Interconnectivity of Joy and Suffering

Today’s blog is adapted from The Empowerment Paradox by Ben Woodward, a Nikken Royal Diamond Consultant who writes and speaks about entrepreneurship. His insights are appropriate to incorporate into a life of Active Wellness. Here’s what Ben graciously shares:

From a young age, we are taught that suffering should be avoided. Don’t touch the hot stove. Wear a helmet. Be careful when it’s slippery. The problem is not all suffering can be avoided. If we treat suffering as something only to be avoided, we will be unprepared to handle the unavoidable suffering in our lives.

We must reframe suffering as something unpleasant but not without value. After all, it is only through suffering that we can experience and appreciate joy. As a result of winter, we appreciate spring. As a result of illness, we appreciate health. As a result of death, we appreciate life.

The opposing sides are not at war, but tightly joined together—two sides of the same coin. We cannot have one without the other. By understanding the interconnectivity of joy and suffering, you can learn to accept and even embrace the suffering of your life, recognizing it as a potential catalyst for growth and greater joy.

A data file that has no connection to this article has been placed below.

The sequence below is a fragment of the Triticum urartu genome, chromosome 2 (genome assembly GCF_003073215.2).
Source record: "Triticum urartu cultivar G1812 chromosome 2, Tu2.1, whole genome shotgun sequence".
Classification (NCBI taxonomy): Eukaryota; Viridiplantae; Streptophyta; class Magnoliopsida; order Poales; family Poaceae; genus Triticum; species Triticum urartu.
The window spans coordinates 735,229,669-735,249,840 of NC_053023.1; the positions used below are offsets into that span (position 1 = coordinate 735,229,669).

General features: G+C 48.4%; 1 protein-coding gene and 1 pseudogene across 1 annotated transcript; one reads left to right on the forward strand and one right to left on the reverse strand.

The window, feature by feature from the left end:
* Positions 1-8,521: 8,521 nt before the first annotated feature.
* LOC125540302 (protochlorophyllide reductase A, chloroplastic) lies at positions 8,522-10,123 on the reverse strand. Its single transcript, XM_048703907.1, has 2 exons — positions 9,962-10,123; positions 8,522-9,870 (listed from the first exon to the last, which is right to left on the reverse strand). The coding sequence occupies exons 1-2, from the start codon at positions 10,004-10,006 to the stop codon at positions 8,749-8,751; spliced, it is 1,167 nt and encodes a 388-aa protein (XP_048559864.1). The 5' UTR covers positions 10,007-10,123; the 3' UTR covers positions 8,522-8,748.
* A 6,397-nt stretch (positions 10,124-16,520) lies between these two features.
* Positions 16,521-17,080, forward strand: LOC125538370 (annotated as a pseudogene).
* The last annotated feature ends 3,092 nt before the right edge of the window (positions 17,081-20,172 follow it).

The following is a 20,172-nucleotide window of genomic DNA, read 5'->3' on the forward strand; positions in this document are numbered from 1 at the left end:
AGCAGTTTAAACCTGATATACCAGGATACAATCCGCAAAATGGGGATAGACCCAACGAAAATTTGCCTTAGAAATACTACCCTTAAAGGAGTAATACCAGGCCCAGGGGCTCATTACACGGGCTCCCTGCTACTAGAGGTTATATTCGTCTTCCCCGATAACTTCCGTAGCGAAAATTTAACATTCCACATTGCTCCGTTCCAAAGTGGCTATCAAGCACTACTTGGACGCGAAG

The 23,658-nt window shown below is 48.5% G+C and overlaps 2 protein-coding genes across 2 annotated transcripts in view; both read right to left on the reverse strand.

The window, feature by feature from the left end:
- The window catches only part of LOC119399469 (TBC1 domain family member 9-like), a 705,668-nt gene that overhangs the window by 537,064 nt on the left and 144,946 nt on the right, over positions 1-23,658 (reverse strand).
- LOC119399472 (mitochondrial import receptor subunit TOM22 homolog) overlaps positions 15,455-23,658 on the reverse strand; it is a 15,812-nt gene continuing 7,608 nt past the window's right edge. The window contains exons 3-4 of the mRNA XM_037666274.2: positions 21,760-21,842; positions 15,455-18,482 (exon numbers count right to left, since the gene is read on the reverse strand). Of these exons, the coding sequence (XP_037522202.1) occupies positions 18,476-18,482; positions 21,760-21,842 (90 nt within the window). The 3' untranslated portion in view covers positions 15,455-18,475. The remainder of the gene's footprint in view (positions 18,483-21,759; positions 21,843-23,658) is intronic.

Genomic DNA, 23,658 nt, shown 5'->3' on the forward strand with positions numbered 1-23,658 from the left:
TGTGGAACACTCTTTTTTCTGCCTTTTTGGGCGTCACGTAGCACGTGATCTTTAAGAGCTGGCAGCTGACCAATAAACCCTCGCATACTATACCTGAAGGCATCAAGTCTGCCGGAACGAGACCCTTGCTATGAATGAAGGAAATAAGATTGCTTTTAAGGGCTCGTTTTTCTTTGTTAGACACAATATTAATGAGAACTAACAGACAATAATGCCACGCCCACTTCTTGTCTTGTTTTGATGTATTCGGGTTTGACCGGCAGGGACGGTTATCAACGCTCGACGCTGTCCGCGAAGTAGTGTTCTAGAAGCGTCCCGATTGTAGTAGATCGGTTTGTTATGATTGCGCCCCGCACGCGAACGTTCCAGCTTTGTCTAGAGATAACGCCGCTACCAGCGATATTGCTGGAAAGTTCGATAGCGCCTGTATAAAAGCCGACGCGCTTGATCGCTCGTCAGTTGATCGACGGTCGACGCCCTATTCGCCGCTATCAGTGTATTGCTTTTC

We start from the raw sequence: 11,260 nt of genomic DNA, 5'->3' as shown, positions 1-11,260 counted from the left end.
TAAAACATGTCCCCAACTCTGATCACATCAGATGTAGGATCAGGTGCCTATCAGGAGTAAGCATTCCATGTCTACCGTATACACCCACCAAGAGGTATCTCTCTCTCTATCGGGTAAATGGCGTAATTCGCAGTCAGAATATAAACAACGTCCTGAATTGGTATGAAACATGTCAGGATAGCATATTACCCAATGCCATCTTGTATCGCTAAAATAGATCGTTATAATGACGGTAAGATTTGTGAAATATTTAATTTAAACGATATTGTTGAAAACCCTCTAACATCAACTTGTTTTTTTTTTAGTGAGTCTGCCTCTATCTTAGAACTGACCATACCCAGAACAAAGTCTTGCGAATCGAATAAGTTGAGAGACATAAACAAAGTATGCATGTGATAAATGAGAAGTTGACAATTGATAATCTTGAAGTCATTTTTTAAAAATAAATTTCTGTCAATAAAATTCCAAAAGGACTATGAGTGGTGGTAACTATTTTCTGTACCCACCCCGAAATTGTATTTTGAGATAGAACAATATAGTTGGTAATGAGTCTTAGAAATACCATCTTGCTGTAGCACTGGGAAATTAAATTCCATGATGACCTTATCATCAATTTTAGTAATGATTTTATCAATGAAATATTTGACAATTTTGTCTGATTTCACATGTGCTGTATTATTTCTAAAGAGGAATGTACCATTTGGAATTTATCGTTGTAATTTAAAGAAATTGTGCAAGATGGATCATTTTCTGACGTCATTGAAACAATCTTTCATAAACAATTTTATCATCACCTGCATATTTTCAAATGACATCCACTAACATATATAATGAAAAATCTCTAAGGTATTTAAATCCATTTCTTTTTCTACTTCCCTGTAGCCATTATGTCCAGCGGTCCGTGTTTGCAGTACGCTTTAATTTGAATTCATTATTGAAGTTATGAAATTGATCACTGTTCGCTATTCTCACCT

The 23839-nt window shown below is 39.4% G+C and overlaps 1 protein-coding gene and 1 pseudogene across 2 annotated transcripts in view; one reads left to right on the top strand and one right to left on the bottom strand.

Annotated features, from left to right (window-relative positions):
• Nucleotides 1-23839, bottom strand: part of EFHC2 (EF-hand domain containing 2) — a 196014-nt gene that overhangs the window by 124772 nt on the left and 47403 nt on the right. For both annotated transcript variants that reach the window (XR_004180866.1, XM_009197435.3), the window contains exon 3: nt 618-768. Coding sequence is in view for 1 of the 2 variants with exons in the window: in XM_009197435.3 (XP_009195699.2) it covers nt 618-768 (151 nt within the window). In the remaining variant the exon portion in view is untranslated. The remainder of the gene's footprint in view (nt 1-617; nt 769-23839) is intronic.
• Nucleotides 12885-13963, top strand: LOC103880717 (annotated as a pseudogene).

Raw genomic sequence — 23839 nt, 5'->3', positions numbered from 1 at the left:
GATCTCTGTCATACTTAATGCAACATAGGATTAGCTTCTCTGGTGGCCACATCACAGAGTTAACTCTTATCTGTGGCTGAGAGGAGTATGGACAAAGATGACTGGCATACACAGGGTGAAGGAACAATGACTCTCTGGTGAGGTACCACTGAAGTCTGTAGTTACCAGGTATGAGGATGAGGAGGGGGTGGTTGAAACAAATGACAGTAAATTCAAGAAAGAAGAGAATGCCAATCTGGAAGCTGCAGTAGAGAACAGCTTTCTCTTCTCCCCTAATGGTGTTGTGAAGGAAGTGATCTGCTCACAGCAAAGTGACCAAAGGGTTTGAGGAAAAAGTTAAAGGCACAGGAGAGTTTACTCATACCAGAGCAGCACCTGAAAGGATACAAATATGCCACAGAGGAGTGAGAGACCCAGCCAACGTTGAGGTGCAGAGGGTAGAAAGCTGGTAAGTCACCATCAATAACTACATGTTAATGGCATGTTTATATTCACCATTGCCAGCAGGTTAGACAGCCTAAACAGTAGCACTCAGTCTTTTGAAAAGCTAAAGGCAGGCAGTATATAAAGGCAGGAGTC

Often it is the lowest, darkest times in life that lead to the greatest personal growth. That was the case for my friend Andy who had an accidental fall that broke his back. The doctors repaired the extensive damage by fusing pieces of his spine, which made matters worse rather than better. He often walked with a cane and sometimes used a wheelchair due to the injuries he’d sustained. I asked him once how often he experienced pain.

“Every day,” he told me.

“Are you in pain now?”

“Yes,” he said, remaining just as calm and composed as ever.

When I inquired further, he told me that it felt like his feet and legs were on fire, and that this was his normal state of being. Sometimes it felt manageable, and other times it overwhelmed him. Remarkably, he also told me this: “I have come to appreciate that breaking my back was the second-best thing that ever happened to me—second only to meeting and marrying my wife. What it has demanded of me has shaped me into a person I never would have become otherwise.”

His story is remarkable not because of his degree of struggle, but because of his response to it. When faced with great pain, or chronic struggle, he was obliged to confront it and be transformed by it. His response ensured that it was for the better.